LOS ANGELES — Investors say California's general obligation bonds will receive a warm welcome when the state prices $2.3 billion into a busy primary market next week.

The arrival of the tax-exempt California GOs within days of a $1.2 billion GO sale by the Los Angeles Unified School District is not expected to dampen investor enthusiasm.

"California has come back from the dead and people feel positive about the state's finances," said Marilyn Cohen, chief executive officer of Envision Capital Management, based in Los Angeles' South Bay area.

When the state brings the sale comprised of $1.15 billion of new issuance and a $1.155 billion refunding, it will do "splendidly," Cohen said.

The combination of the supply-demand imbalance in the muni market and the state's strength as a credit means the state should not have any problem getting attractive rates, said Tom Schuette, co-head of credit research and co-heard of portfolio management for Gurtin Fixed Income Management LLC.

"Generally there is just a ton of demand for anything you see," Schuette said. "Even names that have negative marks from a credit standpoint are not having problems selling in the primary market."

The state's ratings were affirmed at Aa3, AA-minus and A-plus from Moody's Investors Service, Standard & Poor's and Fitch Ratings ahead of the sale. All assign a stable outlook.

The picture is much different from the dark days of 2009 when the state's ratings dropped to as low as BBB from Fitch. It received one-notch upgrades from both Fitch & S&P to current levels just last year.

"Since then, economic and revenue gains, the state's disciplined approach to limiting spending growth, and voter approval in 2012 of temporary personal income and sales tax increases have enabled the state to move to structural budget balance while repaying billions in past budgetary borrowing."

California officials demonstrated a commitment in five consecutive budgets to aligning recurring revenues and expenses while paying down budgetary debts and building reserves, S&P said in its ratings report.

"The state has adopted five consecutive budgets on a timely basis, a marked contrast to historical behavior and one that reflects the benefit of the change to requiring a simple majority to enact a budget," Fitch said in its rating report.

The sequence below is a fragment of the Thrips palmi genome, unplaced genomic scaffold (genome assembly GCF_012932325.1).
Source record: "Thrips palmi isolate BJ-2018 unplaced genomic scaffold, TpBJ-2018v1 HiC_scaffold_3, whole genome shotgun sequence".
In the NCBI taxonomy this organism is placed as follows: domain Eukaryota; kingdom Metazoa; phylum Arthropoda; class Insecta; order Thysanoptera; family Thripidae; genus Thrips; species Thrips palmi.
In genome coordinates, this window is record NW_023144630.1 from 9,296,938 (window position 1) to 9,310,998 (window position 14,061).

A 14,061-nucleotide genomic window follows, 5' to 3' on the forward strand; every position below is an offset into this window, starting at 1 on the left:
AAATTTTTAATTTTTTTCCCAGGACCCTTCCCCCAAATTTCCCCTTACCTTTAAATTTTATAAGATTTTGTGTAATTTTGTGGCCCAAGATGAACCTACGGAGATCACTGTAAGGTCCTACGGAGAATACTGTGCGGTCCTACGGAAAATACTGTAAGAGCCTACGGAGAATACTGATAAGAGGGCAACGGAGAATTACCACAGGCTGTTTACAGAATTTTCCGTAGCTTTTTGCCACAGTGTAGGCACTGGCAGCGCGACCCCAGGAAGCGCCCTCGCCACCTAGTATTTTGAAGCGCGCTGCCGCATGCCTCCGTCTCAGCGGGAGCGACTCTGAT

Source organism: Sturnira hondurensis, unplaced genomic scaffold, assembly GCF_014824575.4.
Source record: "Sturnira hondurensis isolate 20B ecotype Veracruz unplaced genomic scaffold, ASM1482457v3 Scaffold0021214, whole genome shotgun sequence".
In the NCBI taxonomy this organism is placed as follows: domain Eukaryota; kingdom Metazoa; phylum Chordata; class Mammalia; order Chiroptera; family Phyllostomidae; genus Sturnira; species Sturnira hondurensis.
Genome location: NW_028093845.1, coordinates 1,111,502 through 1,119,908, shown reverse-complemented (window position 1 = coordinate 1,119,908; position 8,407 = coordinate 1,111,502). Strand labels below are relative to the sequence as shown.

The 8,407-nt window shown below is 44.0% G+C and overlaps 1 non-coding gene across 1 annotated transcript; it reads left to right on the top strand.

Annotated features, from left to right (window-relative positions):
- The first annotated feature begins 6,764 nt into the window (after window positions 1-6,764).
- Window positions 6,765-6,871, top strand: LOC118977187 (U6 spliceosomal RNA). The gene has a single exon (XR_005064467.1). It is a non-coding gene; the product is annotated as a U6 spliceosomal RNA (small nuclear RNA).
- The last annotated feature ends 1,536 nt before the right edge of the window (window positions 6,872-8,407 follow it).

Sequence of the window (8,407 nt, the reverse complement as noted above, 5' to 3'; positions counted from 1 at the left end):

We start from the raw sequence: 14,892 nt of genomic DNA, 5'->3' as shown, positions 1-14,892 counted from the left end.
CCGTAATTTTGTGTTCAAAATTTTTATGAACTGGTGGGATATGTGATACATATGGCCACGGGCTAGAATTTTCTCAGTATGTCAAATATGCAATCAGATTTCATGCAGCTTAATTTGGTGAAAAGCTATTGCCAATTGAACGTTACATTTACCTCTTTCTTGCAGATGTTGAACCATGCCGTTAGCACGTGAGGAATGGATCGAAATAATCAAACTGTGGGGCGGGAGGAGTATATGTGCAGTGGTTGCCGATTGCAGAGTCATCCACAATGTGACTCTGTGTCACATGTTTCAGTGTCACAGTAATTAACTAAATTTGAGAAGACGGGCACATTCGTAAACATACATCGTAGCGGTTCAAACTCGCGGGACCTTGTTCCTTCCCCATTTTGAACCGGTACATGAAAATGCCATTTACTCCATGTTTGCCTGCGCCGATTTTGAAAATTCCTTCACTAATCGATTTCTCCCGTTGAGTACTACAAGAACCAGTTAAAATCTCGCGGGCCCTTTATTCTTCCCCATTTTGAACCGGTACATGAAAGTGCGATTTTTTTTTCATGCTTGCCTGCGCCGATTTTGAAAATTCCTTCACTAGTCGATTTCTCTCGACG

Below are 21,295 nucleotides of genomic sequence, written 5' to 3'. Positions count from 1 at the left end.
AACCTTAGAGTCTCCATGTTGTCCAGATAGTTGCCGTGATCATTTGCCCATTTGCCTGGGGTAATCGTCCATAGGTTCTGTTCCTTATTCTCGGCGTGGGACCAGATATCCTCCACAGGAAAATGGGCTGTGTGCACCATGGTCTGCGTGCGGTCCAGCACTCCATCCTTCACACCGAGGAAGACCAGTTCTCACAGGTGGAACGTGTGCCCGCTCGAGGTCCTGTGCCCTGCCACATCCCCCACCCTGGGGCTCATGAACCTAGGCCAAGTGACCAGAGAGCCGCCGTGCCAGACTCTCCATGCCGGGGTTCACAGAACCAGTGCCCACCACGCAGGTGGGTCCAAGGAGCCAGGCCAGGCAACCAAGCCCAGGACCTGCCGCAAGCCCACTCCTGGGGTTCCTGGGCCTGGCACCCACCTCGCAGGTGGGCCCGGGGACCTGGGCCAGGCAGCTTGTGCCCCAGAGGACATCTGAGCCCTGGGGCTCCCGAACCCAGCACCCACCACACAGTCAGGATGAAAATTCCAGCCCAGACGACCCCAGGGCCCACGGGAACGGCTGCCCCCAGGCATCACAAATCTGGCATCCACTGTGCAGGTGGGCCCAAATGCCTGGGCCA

The state legislature previously required a two-thirds majority to pass a budget.

"We view the state's budgetary management in recent years as in no small way helping to bring about structural fiscal alignment – and directly related to this – improvement in its credit quality," S&P said in its report.

The state used a temporary increase in sales tax and an income tax hike on high-income residents to catch up on $10.6 billion in deferred payments to school districts, rather than increasing ongoing spending, so the state budget won't not be harmed as the tax hikes phase out, according to S&P.

Factors analyst Gabriel Petek cited that prevent S&P from giving the state another ratings boost are its unfunded retiree benefit liability and the state's propensity for revenue volatility.

The state's reliance on capital gains taxes paid by affluent residents as a primary revenue source means the state's fortunes rise and fall with the stock market.

"Stock market corrections can have a significant and immediate impact on the state's fiscal position," Petek said. "It makes it harder to see it at a higher rating right now."

The state needs to take steps to alter that revenue volatility and adopt more formal mid-year budget correction process before S&P would consider a ratings boost, Petek said. Currently, once the legislature passes the budget and the governor signs it in June, it is set, he said.